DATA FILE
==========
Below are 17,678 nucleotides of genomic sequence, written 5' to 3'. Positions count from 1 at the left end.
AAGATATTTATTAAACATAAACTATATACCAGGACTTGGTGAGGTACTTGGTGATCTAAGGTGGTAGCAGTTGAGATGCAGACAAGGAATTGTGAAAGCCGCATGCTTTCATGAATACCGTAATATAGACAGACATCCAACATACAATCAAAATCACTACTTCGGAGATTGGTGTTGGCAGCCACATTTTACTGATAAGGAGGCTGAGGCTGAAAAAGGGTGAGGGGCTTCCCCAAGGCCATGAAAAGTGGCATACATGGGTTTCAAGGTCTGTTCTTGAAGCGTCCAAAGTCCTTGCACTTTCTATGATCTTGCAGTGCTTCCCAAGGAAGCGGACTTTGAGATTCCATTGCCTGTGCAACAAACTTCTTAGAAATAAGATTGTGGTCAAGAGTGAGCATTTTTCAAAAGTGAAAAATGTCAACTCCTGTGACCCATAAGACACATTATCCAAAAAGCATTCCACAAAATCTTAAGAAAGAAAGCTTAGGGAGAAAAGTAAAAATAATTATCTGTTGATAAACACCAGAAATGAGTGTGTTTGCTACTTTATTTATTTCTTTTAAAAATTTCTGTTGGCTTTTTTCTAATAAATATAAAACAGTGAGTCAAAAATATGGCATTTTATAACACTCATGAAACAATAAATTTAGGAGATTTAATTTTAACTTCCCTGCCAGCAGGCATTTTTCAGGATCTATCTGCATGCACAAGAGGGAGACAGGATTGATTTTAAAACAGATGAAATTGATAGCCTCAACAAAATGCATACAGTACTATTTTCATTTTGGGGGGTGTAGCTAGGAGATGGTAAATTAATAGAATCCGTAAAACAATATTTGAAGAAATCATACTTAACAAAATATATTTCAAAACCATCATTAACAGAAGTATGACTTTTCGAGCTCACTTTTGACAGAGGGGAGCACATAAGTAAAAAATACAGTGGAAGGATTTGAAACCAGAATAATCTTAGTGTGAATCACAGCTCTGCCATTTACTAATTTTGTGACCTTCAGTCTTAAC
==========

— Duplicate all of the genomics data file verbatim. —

Below are 17,678 nucleotides of genomic sequence, written 5' to 3'. Positions count from 1 at the left end.
AAGATATTTATTAAACATAAACTATATACCAGGACTTGGTGAGGTACTTGGTGATCTAAGGTGGTAGCAGTTGAGATGCAGACAAGGAATTGTGAAAGCCGCATGCTTTCATGAATACCGTAATATAGACAGACATCCAACATACAATCAAAATCACTACTTCGGAGATTGGTGTTGGCAGCCACATTTTACTGATAAGGAGGCTGAGGCTGAAAAAGGGTGAGGGGCTTCCCCAAGGCCATGAAAAGTGGCATACATGGGTTTCAAGGTCTGTTCTTGAAGCGTCCAAAGTCCTTGCACTTTCTATGATCTTGCAGTGCTTCCCAAGGAAGCGGACTTTGAGATTCCATTGCCTGTGCAACAAACTTCTTAGAAATAAGATTGTGGTCAAGAGTGAGCATTTTTCAAAAGTGAAAAATGTCAACTCCTGTGACCCATAAGACACATTATCCAAAAAGCATTCCACAAAATCTTAAGAAAGAAAGCTTAGGGAGAAAAGTAAAAATAATTATCTGTTGATAAACACCAGAAATGAGTGTGTTTGCTACTTTATTTATTTCTTTTAAAAATTTCTGTTGGCTTTTTTCTAATAAATATAAAACAGTGAGTCAAAAATATGGCATTTTATAACACTCATGAAACAATAAATTTAGGAGATTTAATTTTAACTTCCCTGCCAGCAGGCATTTTTCAGGATCTATCTGCATGCACAAGAGGGAGACAGGATTGATTTTAAAACAGATGAAATTGATAGCCTCAACAAAATGCATACAGTACTATTTTCATTTTGGGGGGTGTAGCTAGGAGATGGTAAATTAATAGAATCCGTAAAACAATATTTGAAGAAATCATACTTAACAAAATATATTTCAAAACCATCATTAACAGAAGTATGACTTTTCGAGCTCACTTTTGACAGAGGGGAGCACATAAGTAAAAAATACAGTGGAAGGATTTGAAACCAGAATAATCTTAGTGTGAATCACAGCTCTGCCATTTACTAATTTTGTGACCTTCAGTCTTAAC